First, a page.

If you’re examining the rental market in cities like San Francisco or Manhattan, you would get the sense that the real estate market is soft and that they’re in for a correction.  You could even argue that the correction is already underway and may even be seeing the beginnings of a rebound (Contact Tim Here).  You’d come to this conclusion I speculate, because the percentage of renters to owners in these cities exceeds 50% according to Bloomberg.  And since rents are declining big time, you’d have to say real estate values will follow.  Since the pandemic, renters in the city want to be in houses or townhomes with a yard rather than apartments.  Work mobility is also allowing people to leave the city for the wide-open spaces and this in turn is putting pressure on urban rent for apartments but single-family homes not so much.  But what about the suburbs?

Let me share a couple real time, real life stories that I am ankle deep in as I write this.  My good friends and former neighbors recently opened escrow on their home in Woodland Hills.  Both have amazing careers, stellar credit and reserves that make them the perfect tenant candidate.  So, their home is closing soon and since it’s so hard to find a home to Gorgeous Bath in The Trailspurchase, the decision was made to rent for a year until the perfect home comes up.  Simple right?  Uh, not so much.  Would you believe if I told you… (pardon the channeling of Maxwell Smart but I couldn’t help myself), that at $4,500 a month, my clients were passed over for another applicant? (View Listings Here)  I couldn’t believe it, so we began increasing our budget.  A home just around the corner from where they used to live came up for rent.  Incredibly that home just a couple years ago might have rented for $3,800-4,000 a month, but now is asking $5,500 a month!  I saw that and thought, you’ve got to be kidding, but my friends are getting nervous, so I called.  “Sorry Tim, we have 5 applications and the landlord is selecting this morning.” I was told by the Realtor.  What the…?  Now I’m scratching my head.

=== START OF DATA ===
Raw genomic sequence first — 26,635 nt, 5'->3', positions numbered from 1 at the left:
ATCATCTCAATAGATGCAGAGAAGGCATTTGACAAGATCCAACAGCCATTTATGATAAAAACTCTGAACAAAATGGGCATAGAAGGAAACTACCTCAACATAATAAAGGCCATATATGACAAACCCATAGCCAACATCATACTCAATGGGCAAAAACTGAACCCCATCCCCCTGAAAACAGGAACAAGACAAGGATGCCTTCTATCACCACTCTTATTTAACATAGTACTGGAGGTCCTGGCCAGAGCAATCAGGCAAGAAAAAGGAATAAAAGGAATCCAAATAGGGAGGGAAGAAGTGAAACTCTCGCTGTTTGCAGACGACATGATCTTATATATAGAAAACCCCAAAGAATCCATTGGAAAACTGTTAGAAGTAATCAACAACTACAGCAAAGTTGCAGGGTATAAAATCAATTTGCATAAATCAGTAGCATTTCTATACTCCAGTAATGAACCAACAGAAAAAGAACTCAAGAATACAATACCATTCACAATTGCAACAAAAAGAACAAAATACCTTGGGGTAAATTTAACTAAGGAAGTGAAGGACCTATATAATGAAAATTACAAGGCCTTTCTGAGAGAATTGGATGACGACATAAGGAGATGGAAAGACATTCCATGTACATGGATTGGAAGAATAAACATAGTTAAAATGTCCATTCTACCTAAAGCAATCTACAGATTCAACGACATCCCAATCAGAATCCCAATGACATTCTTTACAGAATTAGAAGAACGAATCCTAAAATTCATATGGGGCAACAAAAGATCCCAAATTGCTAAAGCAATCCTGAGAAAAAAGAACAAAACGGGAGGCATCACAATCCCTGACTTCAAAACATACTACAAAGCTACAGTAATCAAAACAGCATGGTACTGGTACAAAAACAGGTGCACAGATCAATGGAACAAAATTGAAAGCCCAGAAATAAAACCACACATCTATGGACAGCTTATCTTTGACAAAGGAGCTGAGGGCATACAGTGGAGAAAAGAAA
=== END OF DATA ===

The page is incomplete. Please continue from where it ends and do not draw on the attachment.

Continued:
It’s hard to imagine there being so many people willing to shell out $66,000 a year in rent.  I mean you have to earn near $100K to pay that.  As our search continued, we found ourselves applying sight unseen for homes for $6,500 and $7,000 a month.  So far, a week in, we still have not found a place.  For up to $7,000 a month!  Whoa… something is going on here.  Maybe when Freddie Mac said in 2020 that we as a nation are short some 3.58 million units of housing given our population rise, they weren’t kidding!